Invictus Review
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By the age of 79, most men are nicely settled into their retirement. They’re enjoying a well-deserved break from their years of hard work, spending their days fishing…or playing cards with their grandkids…or maybe touring the country in a cozy RV. But not Clint Eastwood. It seems the only trailer that Eastwood’s spending time in these days is the one on the set of his next film. But I’m not complaining—because, even after more than five decades in the biz, he just keeps getting better.

Eastwood’s latest historical drama, Invictus, begins in 1994, as Nelson Mandela (Morgan Freeman) begins his term as the President of South Africa, realizing that his is a nation divided, both racially and economically. Eager to create a “rainbow nation,” Mandela devises an unconventional plan, using South Africa’s struggling rugby team to unite the people.

Led by captain Francois Pienaar (Matt Damon), the Springboks are seen as a lingering symbol of apartheid—one that many South Africans want to see disbanded. But Mandela urges them to reconsider—to encourage reconciliation with the Afrikaners instead of fostering hatred.

If South Africa weren’t hosting the 1995 World Cup, the team probably wouldn’t even qualify. But Mandela wants the team to do more than just play in the World Cup. He wants them to win.

Based on the book, Playing the Enemy, by John Carlin—and taking its title from the poem that inspired Mandela through his years of imprisonment—Invictus is itself a kind of poem. Simple yet truly moving, it’s an inspiring story of unity and reconciliation—and it’s all brought about by something as seemingly insignificant as a sporting event.

From the opening title sequence depicting Mandela’s release and election, Invictus clutches your heart, and it never lets go. But it isn’t an exhaustingly heavy drama. Instead, like last year’s big Oscar winner, Slumdog Millionaire, Invictus allows itself to have a bit of fun. Sometimes, in fact, it’s downright joyful. And the rugby scenes add an uncontainable energy. Though I knew nothing about rugby before I saw the film (and, to be honest, even after seeing it, I still know pretty much nothing about the game or its rules), it’s nevertheless fascinating to watch the ebb and flow of the game.

Still, it’s the film’s simplicity that makes it so powerful. Eastwood doesn’t try to force an all-too-obvious message on his audience. He isn’t manipulative or melodramatic. Instead, he tells his story through the thoughtful subtleties—through the small surprises and the characters’ reactions. In the process, his message comes through loud and clear. But, of course, he couldn’t have pulled it off quite as flawlessly without a brilliant cast.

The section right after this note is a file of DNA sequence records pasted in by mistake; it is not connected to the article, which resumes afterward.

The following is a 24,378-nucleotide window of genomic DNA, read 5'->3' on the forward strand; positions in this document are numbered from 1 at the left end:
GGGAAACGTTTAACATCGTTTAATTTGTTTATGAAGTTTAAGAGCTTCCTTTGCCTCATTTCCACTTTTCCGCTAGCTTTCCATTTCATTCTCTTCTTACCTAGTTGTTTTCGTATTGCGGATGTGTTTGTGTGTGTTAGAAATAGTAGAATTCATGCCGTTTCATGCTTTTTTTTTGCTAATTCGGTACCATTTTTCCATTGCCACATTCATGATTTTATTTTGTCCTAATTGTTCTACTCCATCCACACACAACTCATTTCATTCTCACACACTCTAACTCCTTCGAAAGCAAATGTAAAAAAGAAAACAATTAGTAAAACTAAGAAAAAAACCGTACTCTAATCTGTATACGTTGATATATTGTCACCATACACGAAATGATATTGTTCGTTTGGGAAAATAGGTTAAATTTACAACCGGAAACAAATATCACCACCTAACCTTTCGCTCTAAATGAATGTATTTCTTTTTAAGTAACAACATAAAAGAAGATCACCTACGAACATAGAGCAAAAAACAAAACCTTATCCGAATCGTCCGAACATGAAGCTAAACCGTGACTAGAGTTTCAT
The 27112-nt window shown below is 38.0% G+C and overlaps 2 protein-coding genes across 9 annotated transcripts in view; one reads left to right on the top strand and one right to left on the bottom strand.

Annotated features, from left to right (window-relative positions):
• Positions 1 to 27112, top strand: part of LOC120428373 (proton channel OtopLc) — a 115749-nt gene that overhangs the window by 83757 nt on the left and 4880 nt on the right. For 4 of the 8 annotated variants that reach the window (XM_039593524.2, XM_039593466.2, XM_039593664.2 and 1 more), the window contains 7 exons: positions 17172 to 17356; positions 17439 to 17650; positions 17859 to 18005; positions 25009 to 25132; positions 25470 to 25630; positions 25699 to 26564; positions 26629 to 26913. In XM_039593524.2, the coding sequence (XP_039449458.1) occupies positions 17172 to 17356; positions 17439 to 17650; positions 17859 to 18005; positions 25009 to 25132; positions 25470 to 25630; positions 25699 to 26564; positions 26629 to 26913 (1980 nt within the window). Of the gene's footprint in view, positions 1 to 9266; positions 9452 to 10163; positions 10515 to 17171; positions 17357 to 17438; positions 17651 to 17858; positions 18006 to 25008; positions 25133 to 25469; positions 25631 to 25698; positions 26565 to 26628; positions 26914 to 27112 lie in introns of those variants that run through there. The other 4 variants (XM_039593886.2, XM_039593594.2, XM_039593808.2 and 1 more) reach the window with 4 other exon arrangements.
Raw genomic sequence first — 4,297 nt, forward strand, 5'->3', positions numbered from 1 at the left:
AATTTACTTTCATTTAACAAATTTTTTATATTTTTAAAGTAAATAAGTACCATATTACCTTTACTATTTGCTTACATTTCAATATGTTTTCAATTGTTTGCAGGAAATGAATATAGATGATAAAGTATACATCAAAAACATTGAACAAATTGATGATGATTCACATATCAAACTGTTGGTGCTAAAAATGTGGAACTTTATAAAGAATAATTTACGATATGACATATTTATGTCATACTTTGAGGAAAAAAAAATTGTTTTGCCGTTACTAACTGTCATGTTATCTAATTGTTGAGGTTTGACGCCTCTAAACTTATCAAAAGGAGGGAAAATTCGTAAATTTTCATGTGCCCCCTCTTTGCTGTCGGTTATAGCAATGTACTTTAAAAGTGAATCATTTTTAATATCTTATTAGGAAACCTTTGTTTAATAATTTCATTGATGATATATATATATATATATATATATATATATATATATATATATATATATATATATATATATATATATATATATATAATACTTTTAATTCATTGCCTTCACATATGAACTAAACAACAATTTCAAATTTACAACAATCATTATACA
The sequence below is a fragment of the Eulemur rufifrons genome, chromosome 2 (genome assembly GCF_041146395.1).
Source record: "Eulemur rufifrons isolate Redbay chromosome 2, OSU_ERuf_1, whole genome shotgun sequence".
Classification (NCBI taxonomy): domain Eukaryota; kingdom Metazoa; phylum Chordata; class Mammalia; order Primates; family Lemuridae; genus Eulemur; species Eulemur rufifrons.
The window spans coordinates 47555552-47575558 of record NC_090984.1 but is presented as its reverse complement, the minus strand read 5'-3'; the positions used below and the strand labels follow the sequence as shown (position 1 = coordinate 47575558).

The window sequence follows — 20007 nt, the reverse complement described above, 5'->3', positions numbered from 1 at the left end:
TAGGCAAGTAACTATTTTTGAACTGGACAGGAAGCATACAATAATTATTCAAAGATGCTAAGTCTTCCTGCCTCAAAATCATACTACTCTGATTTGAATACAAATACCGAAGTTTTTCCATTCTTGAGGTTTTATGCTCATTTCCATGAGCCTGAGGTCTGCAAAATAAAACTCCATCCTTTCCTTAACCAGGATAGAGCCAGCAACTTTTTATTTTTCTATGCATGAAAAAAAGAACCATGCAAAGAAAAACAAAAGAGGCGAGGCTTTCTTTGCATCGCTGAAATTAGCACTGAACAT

Freeman shows Mandela’s quiet strength and determination through a restrained and beautifully nuanced performance. He says very little, yet he’s absolutely captivating—and when he does speak, you’ll hang on his every word. And Damon, too, gives an understated yet compelling performance as the rugby captain who helped to pull his team—and his country—together.

Clint Eastwood may be 79 years old—and Morgan Freeman may be 72—but there’s nothing old or stodgy about their brilliant collaboration. Invictus isn’t the same old award season drama—and it’s certainly not the same old sports movie. It’s an exuberant and uplifting film—and a high point in Eastwood’s long and illustrious career.

Blu-ray Review:
The two-disc Blu-ray combo release of this inspiring and uplifting film offers viewers a look behind the scenes—at both the filmmaking process and the true story that inspired it. There are two making-of features. The shorter of the two, Matt Damon Plays Rugby, focuses on Damon and his dedication to the film—from his training and mastery of the game to his bonding with the real Francois Pienaar. The half-hour Mandela Meets Morgan feature covers more ground, discussing everything from the story and its significance to Eastwood’s filming techniques and Morgan Freeman’s meeting with Nelson Mandela. If you’ve got the time, both features are worth watching—especially because they give you the opportunity to hear some of the stories as told by the people who actually experienced them, from the actual players to Mandela’s staff.

Instead of the usual director’s commentary, the disc includes an in-depth picture-in-picture feature. It’s like a mix between a commentary and a making-of feature, using a picture-in-picture window at the bottom of the screen to show more interviews and behind-the-scenes footage. Much of the interviews are also included in the making-of features, but it’s an interesting and informative way to watch the film nonetheless.

Also included on the disc is an excerpt from film critic and historian Robert Schickel’s documentary, The Eastwood Factor, which follows the legendary actor/director on a walk around the Warner Bros. lot, reminiscing about his years in film. Though it’s not necessarily a gripping documentary, Eastwood fans will enjoy the walk down memory lane.

The special features on the Invictus Blu-ray provide an extra or two for everyone—whatever their level of interest. If you’ve got plenty of time, at least skim through all of them. But if you’ve got just a few minutes to spare, even the shorter features provide some additional insight into this memorable drama.

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